Recently I had an unpleasant networking experience that I thought would make a good article. Here's my take on what to do, verses what NOT to do, when meeting with a potential networking associate.
I was in a well-known office supply store, and a young clerk tried, unsuccessfully, to establish a networking relationship with me. Here are seven things he demonstrated, things I already knew, but things that some young or inexperienced entrepreneurs might not know. So here they are:
1. Introduce Yourself – The person I met did not introduce himself to me. Once he learned my occupation, he immediately started his spiel about his other, non-office supply store, occupation, and how networking with him could benefit him.
2. Ask the Other Person What His/Her Name Is – This person never asked what my name was! Imagine trying to establish a networking relationship and never even asking the person’s name.
3. Give One or Two Business Cards, No More –This person gave me EIGHT cards! And I didn’t even want one of them! If your potential networking associate wants to work with you, they will contact you. You can give more cards at that time, if it seems appropriate.
4. Ask for One or Two Cards – After giving his EIGHT cards, he didn’t even ask for ONE of mine! This item alone was a No-Sale for me, because he was clearly not interested in networking with me, only in prompting his own side-business.
5. Respect Your Audience – As I mentioned in #1, after learning my occupation, this person dove right into his own occupation. He didn’t inquire any further about my occupation, or anything else about me. It was all about HIM, HIM, and more HIM. If you are truly interested in networking with somebody, you must respect the person. Allow them to talk about themselves so you can learn about with whom you may be working. After all, you may be sending clients to this person. Doesn’t it seem prudent to learn a little about whom you may be referring?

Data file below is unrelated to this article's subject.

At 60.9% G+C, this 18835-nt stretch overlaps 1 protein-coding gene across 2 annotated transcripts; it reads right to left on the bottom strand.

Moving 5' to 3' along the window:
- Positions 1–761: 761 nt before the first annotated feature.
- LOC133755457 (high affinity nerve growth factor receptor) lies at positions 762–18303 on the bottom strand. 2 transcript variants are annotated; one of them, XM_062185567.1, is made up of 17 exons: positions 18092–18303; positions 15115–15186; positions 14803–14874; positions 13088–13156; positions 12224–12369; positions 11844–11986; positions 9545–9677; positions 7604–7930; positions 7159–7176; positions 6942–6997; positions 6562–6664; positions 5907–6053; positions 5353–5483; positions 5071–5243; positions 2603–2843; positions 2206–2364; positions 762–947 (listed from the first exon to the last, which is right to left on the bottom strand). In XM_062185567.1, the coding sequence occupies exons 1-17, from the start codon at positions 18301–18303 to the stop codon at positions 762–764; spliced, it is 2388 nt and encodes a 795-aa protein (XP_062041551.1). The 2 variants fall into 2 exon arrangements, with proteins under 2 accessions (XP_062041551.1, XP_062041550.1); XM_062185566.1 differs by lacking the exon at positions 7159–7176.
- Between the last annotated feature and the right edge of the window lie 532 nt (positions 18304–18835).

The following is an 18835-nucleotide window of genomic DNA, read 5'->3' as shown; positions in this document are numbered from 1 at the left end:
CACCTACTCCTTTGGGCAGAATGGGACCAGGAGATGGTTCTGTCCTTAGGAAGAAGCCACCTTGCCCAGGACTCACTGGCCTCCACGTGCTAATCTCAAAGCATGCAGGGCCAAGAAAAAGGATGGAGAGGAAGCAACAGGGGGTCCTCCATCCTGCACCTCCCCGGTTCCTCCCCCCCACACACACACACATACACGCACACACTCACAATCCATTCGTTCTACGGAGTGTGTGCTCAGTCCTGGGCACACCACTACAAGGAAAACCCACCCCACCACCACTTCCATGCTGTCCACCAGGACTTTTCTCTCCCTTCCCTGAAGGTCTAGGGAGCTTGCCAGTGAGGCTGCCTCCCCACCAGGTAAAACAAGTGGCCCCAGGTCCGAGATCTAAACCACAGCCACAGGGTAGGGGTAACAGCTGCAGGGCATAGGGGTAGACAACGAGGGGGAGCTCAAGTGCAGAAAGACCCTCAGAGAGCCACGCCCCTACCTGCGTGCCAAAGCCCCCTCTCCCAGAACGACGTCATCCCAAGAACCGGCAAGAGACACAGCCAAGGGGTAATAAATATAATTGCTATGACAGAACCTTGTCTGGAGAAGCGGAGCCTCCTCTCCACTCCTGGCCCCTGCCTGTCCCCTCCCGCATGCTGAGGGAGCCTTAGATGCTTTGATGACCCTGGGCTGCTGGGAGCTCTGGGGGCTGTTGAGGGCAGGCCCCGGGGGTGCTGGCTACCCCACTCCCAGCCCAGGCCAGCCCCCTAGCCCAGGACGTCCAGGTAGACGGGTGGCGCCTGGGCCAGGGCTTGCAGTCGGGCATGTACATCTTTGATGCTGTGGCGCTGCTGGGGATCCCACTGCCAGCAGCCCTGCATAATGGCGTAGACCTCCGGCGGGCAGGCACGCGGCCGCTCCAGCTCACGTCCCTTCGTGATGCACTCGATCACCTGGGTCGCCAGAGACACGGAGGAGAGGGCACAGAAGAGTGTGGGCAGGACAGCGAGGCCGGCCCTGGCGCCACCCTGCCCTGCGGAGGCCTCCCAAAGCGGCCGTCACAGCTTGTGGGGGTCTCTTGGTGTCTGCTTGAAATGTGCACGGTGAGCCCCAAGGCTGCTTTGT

6. Don’t Talk Too Much on Somebody Else’s Dime – This guy was a clerk in an office supply store, and didn’t seem to care that he was blatantly promoting his own business on company paid time. That’s the wrong thing to do when trying to network with a bookkeeper/accountant/QuickBooks person. I kept thinking about what this encounter was costing the office supply company in payroll wages, payroll taxes, worker’s compensation, benefits, lost productivity, potential lost sales . . .
7. Listen Carefully, and Accept a No When You Get One – I told him two or three times that my clients rarely, if ever, ask me for financial planning advice. What am I saying? Does that sound like a “Yes, I’m interested in your services”? Careful listening is very important, especially for men dealing with women. Generally, women are not going to be straightforward with a clear, “No, ” in situations like this. My “No, ” was there, he just couldn’t or didn’t want to hear it. You can always ask if you are unsure.
All of these are clear examples of somebody who did not care for anybody except himself. And he didn’t even really care about himself. If he did, he would have done a better job promoting his side-business, don’t you think?
Even though his tone of voice was always friendly, his entire manner was extremely self-centered. Being polite and considerate is more than speaking with a pleasant tone of voice. It's about showing some care for the other person. Relationships are two-way streets. When we understand and practice this, our potential networking associates will be more likely to turn into real networking associates.
Jennifer A. Thieme is a Certified QuickBooks ProAdvisor. Visit http://www.jenniferthieme.com for more information about her services.